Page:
September 22, 2009
Opposition and Cancellation Standards & Procedures Subcommittee of the Enforcement Committee
WHEREAS, it is acknowledged that it is beneficial to allow third parties the opportunity to prevent the registration of a mark by initiating opposition proceedings;
WHEREAS, it should be possible to initiate such opposition proceedings prior to registration of the allegedly offending trademark, or, as in some countries, within a limited period of time after registration of the said trademark;
WHEREAS, most countries allow for some limited form of obtaining an extension, a deferment and/or suspension prior to or during opposition proceedings for the purpose of allowing the parties to explore potential settlement and thereby reduce costs for the parties and the relevant authorities;
WHEREAS, the mechanism by which the relevant authority allows for such extension deferment and/or suspension of proceedings currently varies from country to country, and includes, but is not limited to, pre-registration extensions of time to oppose, post-filing extensions of time, cooling-off periods, deferments, suspensions or other consented or discretionary forms of obtaining a period of time for the parties to explore settlement options (collectively referred to as “E/D/S”);
WHEREAS, each country should provide some form of E/D/S in a manner that does not substantially aggrieve or delay the rights of any party; however, the varied means of E/D/S provided from country to country need not be harmonized; and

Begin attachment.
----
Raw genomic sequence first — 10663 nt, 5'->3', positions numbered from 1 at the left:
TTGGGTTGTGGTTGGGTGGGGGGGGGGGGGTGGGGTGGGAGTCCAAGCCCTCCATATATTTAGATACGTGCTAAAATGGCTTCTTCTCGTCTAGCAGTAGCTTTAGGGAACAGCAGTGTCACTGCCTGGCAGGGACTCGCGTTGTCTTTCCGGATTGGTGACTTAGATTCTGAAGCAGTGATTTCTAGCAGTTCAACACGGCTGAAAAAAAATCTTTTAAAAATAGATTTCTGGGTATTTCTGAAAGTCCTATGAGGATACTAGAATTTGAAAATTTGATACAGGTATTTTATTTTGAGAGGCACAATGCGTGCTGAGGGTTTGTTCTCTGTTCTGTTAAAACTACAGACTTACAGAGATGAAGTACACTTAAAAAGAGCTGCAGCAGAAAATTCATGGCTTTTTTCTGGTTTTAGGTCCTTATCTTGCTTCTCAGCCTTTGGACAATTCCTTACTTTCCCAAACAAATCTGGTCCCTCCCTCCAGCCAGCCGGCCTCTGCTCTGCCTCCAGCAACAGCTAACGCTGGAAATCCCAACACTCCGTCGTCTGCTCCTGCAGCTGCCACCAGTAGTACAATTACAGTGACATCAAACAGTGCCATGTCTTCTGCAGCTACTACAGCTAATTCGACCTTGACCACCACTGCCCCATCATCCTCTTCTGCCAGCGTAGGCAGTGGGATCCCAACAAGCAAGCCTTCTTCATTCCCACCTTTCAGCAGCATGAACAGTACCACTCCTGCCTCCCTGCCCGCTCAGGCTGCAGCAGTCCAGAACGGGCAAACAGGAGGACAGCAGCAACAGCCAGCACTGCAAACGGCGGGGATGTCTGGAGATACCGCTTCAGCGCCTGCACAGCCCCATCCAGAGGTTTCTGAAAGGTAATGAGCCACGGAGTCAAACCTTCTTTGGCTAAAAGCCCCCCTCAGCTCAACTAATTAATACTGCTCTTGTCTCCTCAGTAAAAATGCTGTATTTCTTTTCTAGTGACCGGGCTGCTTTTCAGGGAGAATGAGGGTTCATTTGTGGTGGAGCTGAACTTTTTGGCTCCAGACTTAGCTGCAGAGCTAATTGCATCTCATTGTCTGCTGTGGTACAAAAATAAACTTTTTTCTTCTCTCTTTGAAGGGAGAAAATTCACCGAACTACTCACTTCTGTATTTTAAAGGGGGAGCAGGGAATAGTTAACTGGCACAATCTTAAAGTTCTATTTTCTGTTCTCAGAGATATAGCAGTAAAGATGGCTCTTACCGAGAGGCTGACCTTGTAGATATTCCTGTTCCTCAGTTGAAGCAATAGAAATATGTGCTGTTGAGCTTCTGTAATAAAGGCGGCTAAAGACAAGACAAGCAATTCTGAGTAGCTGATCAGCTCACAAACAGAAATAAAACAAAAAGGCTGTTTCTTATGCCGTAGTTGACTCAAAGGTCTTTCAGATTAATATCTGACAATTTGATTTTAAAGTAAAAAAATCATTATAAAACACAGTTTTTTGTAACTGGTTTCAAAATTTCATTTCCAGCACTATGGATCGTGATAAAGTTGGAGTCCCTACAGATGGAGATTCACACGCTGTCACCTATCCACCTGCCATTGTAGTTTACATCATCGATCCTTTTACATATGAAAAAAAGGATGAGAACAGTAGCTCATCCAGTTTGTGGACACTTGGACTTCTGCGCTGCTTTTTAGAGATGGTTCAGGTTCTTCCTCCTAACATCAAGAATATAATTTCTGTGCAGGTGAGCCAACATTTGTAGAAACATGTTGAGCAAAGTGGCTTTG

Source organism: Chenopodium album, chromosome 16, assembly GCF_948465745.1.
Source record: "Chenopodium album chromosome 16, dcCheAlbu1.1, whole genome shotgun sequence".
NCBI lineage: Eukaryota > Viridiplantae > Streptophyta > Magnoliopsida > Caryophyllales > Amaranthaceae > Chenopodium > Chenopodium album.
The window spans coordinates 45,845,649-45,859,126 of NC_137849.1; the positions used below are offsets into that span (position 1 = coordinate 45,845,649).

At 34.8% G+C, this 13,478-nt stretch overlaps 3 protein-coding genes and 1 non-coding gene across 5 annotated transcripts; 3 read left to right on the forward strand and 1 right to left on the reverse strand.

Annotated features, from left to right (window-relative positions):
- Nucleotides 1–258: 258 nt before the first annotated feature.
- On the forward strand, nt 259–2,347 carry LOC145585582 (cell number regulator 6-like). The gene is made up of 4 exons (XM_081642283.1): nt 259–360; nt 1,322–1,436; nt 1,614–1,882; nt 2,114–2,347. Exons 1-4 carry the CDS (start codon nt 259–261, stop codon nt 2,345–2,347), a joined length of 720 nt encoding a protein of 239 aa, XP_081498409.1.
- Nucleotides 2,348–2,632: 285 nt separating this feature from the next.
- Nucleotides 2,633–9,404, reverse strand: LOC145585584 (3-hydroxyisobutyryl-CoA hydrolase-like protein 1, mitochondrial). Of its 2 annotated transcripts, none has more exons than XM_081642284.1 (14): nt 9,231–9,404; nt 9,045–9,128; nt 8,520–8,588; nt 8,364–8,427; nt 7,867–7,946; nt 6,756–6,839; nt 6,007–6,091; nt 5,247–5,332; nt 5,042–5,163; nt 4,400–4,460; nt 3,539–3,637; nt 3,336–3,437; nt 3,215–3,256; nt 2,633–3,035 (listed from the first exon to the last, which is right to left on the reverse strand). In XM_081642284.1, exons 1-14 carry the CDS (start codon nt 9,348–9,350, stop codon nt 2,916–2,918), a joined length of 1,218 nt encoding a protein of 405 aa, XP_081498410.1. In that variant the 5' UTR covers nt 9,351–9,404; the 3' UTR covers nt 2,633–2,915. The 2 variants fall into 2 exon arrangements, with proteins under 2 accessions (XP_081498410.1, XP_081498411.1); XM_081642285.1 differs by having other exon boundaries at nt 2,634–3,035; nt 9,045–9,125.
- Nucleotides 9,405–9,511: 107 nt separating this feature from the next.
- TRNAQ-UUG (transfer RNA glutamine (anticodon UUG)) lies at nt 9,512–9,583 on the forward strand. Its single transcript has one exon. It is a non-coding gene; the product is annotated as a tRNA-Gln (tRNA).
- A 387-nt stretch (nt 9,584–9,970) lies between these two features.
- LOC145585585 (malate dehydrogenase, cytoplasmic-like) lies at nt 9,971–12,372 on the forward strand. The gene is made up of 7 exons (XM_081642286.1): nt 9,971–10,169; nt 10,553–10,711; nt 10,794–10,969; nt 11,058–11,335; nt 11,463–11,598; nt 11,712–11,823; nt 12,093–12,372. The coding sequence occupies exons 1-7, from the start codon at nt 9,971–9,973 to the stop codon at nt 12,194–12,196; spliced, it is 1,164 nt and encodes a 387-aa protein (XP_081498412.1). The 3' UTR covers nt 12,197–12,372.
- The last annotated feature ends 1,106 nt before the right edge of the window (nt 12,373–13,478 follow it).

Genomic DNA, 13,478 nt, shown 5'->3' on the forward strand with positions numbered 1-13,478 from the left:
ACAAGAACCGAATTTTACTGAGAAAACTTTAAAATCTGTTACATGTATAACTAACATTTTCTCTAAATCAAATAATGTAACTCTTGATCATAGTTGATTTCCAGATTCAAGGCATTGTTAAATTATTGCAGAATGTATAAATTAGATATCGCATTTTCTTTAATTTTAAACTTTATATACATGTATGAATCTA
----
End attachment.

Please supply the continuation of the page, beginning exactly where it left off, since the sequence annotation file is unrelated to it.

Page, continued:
WHEREAS, the benefits for allowing some form of limited E/D/S include:
- Saving time and money for the parties, because in many jurisdictions the number of oppositions that settle on terms agreed between the parties is greater than the number of oppositions decided on the merits by the relevant authorities.
- Saving judicial resources, in that allowing for a period of time for the parties to discuss settlement options would reduce the time and effort the relevant authorities would be required to devote to ongoing opposition proceedings.
- Reducing prejudice to the parties’ and third parties’ rights by limiting any allowed E/D/S in both time and scope.
- Reducing prejudice to the relevant authority, by not allowing indefinite deferment or suspension of the opposition which would cause potentially unnecessary delay and expense for the relevant authority in handling and maintaining such oppositions on their dockets.
BE IT RESOLVED, that INTA affirms the importance of allowing some form of extension, deferment and/or suspension prior to or during opposition proceedings, which is limited in both time and scope as appropriate and reasonable for the purpose of allowing the parties to explore potential settlement of the opposition.
BE IT FURTHER RESOLVED, that INTA urges all countries to allow for some limited form of extension, deferment and/or suspension in opposition proceedings.
The Oppositions Subcommittee has determined that E/D/S covers a multitude of different methodologies used by the authorities in countries that allow for oppositions. The different forms of E/D/S include pre-filing extensions of time to oppose, post-filing extensions, deferments or suspensions, whether consented by the parties or discretionary to the relevant authority. While the Oppositions Subcommittee does not find that there is any particular means of E/D/S/that would be preferable, it does find that some limited form of E/D/S is preferable to none.
The Subcommittee conducted a study on countries which have opposition proceedings in their trademark laws and procedures and reviewed whether E/D/S is available and in what form. Details of this study are found in the Subcommittee's Report on this subject matter.
The Subcommittee agrees that while there can be substantial benefit to allowing some form of E/D/S, any E/D/S should be limited, and not indefinite, to prevent prejudice to either party, the relevant authority, and/or interested third parties.